The LSAT is a difficult exam. Unlike the GMAT or the GREs, where you can learn the math and memorize words, the LSAT tests your logical thinking skills.
In order to do well, you need to have a systematic way of approaching each question type.
Our approach is simple:
You don’t have to learn any math formulas to do well on the LSAT, but you do need to learn how to read. That’s right, we said it. Many students can read, but they have a hard time comprehending what they’ve read. You want proof? How many times have you gotten an argument question wrong because of a word like, “few”, “some”, “most”, or “all”. How many times have you assumed that being good at one thing makes you good at something similar?
It is difficult to identify the flaw or assumption if you’re not clear on what the argument is saying. The content tutorial is for students scoring below the 50th percentile.
Strategy and Pacing Tutoring
People keep telling you that there is a strategy. But you cannot seem to figure it out. You watch Khan Academy and videos on YouTube, but it doesn’t make sense. When the argument asks you for which is the flaw in the arguments reasoning, well.. they are all possible flaws! Right?
The LSAT is actually asking you to identify an LSAT Categorized flaw. For example:
They are asking you to identify if there is a shift in meaning. ie. “Public Interests, the good of the public, versus Public Interest, the public is interested in something.
They are asking you to identify a comparison flaw, if being exposed to x-ray in a dental office is safe, then being exposed to a similar x- ray while on a airplane flight should be safe as well.
For Games: You’re probably doing it wrong. You need a systematic way of approaching and identifying each game type. Our step by step method is applicable to all of the games on the LSAT. That’s right, ALL.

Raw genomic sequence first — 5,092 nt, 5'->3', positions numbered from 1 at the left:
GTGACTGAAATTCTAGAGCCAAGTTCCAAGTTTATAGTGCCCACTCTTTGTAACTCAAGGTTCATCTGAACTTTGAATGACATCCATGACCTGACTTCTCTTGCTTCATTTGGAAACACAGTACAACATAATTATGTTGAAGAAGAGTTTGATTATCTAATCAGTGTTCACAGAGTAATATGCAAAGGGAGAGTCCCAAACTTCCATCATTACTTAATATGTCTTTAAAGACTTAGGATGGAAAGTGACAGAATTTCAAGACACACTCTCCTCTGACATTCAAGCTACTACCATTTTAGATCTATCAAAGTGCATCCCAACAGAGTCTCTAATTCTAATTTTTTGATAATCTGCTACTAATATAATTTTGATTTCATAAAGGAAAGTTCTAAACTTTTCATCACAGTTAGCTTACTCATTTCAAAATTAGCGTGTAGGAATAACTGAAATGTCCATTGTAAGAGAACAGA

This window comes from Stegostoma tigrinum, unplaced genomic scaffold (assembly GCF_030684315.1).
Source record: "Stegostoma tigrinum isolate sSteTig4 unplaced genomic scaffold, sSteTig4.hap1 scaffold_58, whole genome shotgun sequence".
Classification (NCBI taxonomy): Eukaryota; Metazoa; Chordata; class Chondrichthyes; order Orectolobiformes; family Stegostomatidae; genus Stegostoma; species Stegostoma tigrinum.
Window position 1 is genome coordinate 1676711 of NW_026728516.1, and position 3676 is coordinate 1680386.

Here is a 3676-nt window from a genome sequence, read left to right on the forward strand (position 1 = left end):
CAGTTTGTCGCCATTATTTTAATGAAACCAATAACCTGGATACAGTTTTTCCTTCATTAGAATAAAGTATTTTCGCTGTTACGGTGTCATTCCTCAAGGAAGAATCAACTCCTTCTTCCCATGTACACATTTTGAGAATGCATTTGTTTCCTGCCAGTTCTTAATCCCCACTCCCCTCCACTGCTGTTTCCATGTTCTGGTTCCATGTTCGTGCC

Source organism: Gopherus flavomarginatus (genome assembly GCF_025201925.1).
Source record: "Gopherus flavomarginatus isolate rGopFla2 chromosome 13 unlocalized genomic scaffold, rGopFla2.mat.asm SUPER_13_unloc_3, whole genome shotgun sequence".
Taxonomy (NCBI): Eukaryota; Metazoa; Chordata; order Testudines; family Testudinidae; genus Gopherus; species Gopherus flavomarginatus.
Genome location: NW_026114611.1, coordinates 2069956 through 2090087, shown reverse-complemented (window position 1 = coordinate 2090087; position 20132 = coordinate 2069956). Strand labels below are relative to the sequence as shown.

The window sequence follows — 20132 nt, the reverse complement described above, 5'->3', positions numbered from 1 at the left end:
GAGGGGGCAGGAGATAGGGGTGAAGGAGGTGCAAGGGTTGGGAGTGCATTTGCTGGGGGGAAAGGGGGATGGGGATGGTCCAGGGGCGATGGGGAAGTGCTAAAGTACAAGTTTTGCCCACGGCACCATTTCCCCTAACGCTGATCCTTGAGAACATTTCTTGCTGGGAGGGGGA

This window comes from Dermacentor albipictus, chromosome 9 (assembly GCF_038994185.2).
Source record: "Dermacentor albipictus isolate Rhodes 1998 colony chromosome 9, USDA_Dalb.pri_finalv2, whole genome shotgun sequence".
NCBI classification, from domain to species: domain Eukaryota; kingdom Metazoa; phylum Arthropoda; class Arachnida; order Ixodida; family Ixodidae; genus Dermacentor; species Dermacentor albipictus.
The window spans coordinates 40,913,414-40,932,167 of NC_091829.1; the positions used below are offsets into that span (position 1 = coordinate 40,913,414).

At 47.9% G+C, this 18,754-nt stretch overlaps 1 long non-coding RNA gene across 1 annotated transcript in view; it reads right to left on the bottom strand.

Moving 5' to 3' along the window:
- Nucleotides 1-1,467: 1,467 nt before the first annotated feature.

Pro tip, don’t try to solve the game in your head. Reading Comprehension: We’ve broken down the reading passages on the LSAT, and created a systematic way that helps you find the right answer. Are you able to get down to two answer choices, but end up picking the wrong one? We’ll help you fix that.
Strategy is where we develop accuracy. Every question attempted, every game attempted, every passage attempted, you have to increase your accuracy.
Pacing is where we take the accuracy you gained from the strategy portion and focus on finishing the correct amount of questions on the section.
We say correct amount of question because depending on your target score, you do not have to answer all of the questions. If you’re applying to a school that has an average LSAT score of 165, then your pacing should be different from someone looking to get a 172. As you speed increases, we will, of course, increase the number of questions attempted.
Who is your INSTRUCTOR?
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